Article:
I feel like I have been living in someone else’s body for a few days.  It is a very strange feeling but it is something like be a tourist in a city that looks a little bit familiar but you’re still a foreigner trying to find your bearings.  I’m not sure what led me to feeling this way but I suspect it is a multitude of factors.  I tend to be someone who grounds herself by familiar landmarks – my routines, my work, my family and friends.  When any of those markers are out of place, I become out of sorts and feel a little askew.  But I have not felt like this before.  Earlier today someone said to me that I seemed like I was a million miles away.  I am.  I am alone on a trip and not sure where I am.

I’m not particularly unhappy.  I don’t feel sad or depressed.  I just feel disconnected.  I feel isolated from myself and my familiar surroundings.  It is lonely.  It is disturbing.  And, I pray, it is temporary.  As someone who normally spends a lot of time trying to sort things out in my head, I am challenged to catch up with myself and understand my own distance.

I typically try to stitch together the experiences in my life and weave a tapestry that tells my story.  Usually there is connective tissue through it all and, at once, I can figure out the meaning of how I feel, what I need to do, or what is going on around me.  Oddly, I can’t pull those pieces together but I have decided to try to write my way through it in hopes that the elements will come together.  Some of my friends, over the past few days, have been having some fun with me regarding my blog, suggesting that anything noteworthy that happens inspires a blog post.  Well, nothing particularly noteworthy happened unless you consider this foreign travel, right here inside my own head, an adventure worth writing about.  (So take that Patty and Eric!)

Last Friday I landed myself in the emergency room.  It was a silly and uneventful visit resulting from a karate injury that was two weeks old and had not properly healed.  I went to see the doctor (which many of my friends suggested I do right after the injury) because my ankle and foot were swollen and I was growing nervous that perhaps, despite my indignation against it, my ankle was broken.  My husband and others talked about my wearing a boot for weeks to help secure my ankle and, just the thought of it freaked me out.  I could not imagine how I would be able to maintain my lifestyle – not to mention continue my martial arts – with the encumbrance of a boot.  I made jokes about it but I was getting sick to my stomach (in fact, just writing about it now is giving me a stomach ache).  The idea of being incapacitated in any way was so unacceptable to me but, given the fact that my ankle was not healing, I knew I had no other choice but to see the doctor.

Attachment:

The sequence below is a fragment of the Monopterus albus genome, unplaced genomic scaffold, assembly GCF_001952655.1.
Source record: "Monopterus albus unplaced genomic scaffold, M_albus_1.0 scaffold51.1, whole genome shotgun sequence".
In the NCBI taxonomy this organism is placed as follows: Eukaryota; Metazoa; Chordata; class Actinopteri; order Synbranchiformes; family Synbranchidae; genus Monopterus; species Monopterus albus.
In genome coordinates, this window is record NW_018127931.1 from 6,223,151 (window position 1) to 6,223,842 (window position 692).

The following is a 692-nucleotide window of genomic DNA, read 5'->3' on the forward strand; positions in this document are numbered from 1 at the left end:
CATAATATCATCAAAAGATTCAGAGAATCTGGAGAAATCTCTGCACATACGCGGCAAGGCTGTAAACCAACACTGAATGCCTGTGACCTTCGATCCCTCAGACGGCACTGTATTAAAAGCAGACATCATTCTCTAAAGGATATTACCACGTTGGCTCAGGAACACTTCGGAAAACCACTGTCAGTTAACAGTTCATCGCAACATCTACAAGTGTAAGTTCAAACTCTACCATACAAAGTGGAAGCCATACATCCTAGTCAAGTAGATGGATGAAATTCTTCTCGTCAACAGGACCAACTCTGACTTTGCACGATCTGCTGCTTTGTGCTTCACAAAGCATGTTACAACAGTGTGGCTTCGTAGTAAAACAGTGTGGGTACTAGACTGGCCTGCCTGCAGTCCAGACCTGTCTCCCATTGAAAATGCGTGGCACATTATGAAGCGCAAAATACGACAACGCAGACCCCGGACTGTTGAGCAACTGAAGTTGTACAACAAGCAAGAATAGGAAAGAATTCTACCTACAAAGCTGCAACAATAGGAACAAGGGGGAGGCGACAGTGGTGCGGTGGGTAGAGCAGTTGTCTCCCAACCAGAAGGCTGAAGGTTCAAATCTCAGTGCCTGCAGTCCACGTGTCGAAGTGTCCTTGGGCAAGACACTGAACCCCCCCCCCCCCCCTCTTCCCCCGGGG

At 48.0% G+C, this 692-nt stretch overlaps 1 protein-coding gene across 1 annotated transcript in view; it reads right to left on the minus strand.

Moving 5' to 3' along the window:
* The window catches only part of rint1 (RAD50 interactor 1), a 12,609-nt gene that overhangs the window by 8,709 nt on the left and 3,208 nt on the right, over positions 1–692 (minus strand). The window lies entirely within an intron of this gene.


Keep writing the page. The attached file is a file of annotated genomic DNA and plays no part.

There is a really funny story surrounding my visit to the doctor that includes me trying to bribe him into a clean bill of health with an invite to a party at my house but that will just derail my story right now.  Suffice it to say, the doctor had enough concern that my ankle might be broken that he sent me immediately to the ER to have it x-rayed.  He gave me detailed instructions on how to find my way from his office through the underground tunnels that connected the Medical Arts Building to the hospital.  He called down to get me fast tracked and left me with the parting words, “you might end up with a cast and crutches.”  Well, this was far worse than a boot.  Suddenly, a boot that I could take on and off but would look totally unattractive as I prepare to sport my beautiful new spring wedge sandals seemed like a dream compared to a full-on cast and trying to maneuver with crutches.  I panicked.  I called my husband and had an inane discussion about how he would get to me to drive the car home since it was my right foot and I would not be able to drive with a cast on.  This, apparently, was the most important problem I needed to tackle at that moment.